Fashion loves a trend and of late sustainability has been gaining more and more traction. However, 2018 is the year that this trend evolves into the mainstay of fashion.

From using fewer chemicals to recycling and re-purposing, sustainability is de rigeur. The main point of all these efforts is the fact that the resources we have on earth are not going to last forever; sustainable fashion brands are not aiming to chastise us for being consumers but instead offers us a choice to help ourselves and the planet.

We at PMHQ think that this a very worthy cause and have created a round-up of some of the best brands in the sustainable market right now.


Ali Hewson founded Edun in 2005. The New York womenswear label is committed to working in an ethical way, promoting fair trade and production across Africa. This not only boosts the economy in Africa but also helps to keep dying crafts alive by offering work with longevity.

The label works closely with Africa to strengthen the bonds and business ties, helping to include African creators in the worlds fashion markets. Edun has also of late been the recipient of some LVMH funding, so this cause is set to hit the headlines soon.

Find out more here

The H&M Group

Now a major layer on the high-street with brands such as Cos, Monki, &Other Stories, Weekday and Arket under one umbrella brand, H&M has a serious impact upon the landscape of fast fashion retail.

H&M is committed to sustainability and state that they aim to be “climate positive across our entire value chain by 2040 – at the latest” this is a bold move for such a large fashion brand. However smaller steps have been made through product lines in other parts of the business. Monki, for example, use only 100% organic cotton in their jeans and recycled polyamide in knitted garments comes from materials like old fishing nets and carpets, as well as waste left-overs from production. They also work with Tencel, a lyocell fibre with a very low environmental impact during the production – low use of chemicals and water as well as low CO2 emissions.

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Fashion for Good x Adidas

Fashion for good is an organisation that works on a simple 5 phase principle of the five Goods; Good Materials, Good Economy, Good Energy, Good Water and Good Lives.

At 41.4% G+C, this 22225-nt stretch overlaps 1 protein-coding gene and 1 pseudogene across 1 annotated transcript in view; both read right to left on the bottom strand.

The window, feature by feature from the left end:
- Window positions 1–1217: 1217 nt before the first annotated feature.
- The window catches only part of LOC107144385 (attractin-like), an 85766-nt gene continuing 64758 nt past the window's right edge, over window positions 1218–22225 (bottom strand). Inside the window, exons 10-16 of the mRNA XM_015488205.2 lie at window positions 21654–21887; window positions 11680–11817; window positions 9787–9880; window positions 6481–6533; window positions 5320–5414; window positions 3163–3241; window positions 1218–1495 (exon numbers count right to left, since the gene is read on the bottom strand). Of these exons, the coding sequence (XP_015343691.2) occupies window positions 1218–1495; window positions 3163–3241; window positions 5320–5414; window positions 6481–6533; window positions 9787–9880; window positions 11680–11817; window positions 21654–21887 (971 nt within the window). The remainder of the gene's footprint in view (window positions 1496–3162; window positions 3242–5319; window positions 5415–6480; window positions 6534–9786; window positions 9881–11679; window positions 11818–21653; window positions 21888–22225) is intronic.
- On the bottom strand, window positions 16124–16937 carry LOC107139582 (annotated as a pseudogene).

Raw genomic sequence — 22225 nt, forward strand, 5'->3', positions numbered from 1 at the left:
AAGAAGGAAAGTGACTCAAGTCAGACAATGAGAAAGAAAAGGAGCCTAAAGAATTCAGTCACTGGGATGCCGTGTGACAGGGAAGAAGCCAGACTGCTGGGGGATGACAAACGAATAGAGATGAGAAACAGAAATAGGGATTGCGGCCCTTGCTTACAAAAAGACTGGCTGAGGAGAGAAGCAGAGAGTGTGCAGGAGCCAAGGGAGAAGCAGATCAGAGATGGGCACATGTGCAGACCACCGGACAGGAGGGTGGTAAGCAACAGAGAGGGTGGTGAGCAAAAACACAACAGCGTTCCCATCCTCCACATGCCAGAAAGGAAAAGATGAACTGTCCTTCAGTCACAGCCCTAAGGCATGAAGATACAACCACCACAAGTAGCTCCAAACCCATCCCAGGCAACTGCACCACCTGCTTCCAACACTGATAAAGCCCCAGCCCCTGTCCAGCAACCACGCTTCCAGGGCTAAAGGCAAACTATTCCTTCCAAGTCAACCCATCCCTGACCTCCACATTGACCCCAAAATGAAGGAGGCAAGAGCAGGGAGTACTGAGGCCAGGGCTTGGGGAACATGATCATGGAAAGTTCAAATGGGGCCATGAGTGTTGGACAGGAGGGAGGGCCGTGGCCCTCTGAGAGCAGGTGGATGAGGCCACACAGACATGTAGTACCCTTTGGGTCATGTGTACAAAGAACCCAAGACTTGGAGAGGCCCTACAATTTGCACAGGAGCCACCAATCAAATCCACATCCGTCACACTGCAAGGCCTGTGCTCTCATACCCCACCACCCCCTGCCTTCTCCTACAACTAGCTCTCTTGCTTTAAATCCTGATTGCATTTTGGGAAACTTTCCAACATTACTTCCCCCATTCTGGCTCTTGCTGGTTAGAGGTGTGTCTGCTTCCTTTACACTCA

This partnership with Adidas will mean that both businesses succeed through each other’s successes. This partnership sees fashion for good cementing its place in the industry as a global initiative to make all fashion good. Adidas, an industry leader, has strong sustainability and innovation credentials, and will also aid the development alongside Plug and Play, the world’s largest global technology accelerator, to help identify blue-sky breakthroughs early on and support their development through an intensive startup programme. This partnership sees fashion being steered on the path of serious commitment to sustainability.

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A smaller brand, but still having a big impact. Crowther/Plant, based in Margate  and designed and made in the UK, offer a brand of easy separates. Using only 100% organic cotton and traditional skills, they’re helping to keep craftsmanship alive in the UK.

The brand also uses the natural resource of the sea in Margate to help keep the company sustainable. The use of the sea is explained: “each t-shirt is put through a tidal cycle to embody it with the spirit of the ocean before being rinsed and dried to find its natural fit”. A unique and thought-provoking way to find sustainable fashion.

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Who knew that shoes can be sustainable? Well, trainer brand Veja are proving that their product is.

Rubber for trainers on our high-street is mostly synthetic and made from fossil fuels, which is cheap but comes with a high cost to the planet. Veja uses all natural rubber from the Amazon, the only place where rubber trees grow in the wild. They support and work with local Amazonian rubber tappers who live in the forest and harvest rubber from the trees. The tappers turn the raw latex from the trees into rubber sheets, which are sent directly to factories allowing them to a yield a higher income to support their livelihood. The rubber is then used in the soles of Veja trainers. We will certainly think twice about the rubber used in our souls.

Find out more here

It is clear that sustainability is a key part of fashion in 2018, and however you choose to implement it into your lifestyle, it’s clear there are plenty of (very stylish) options.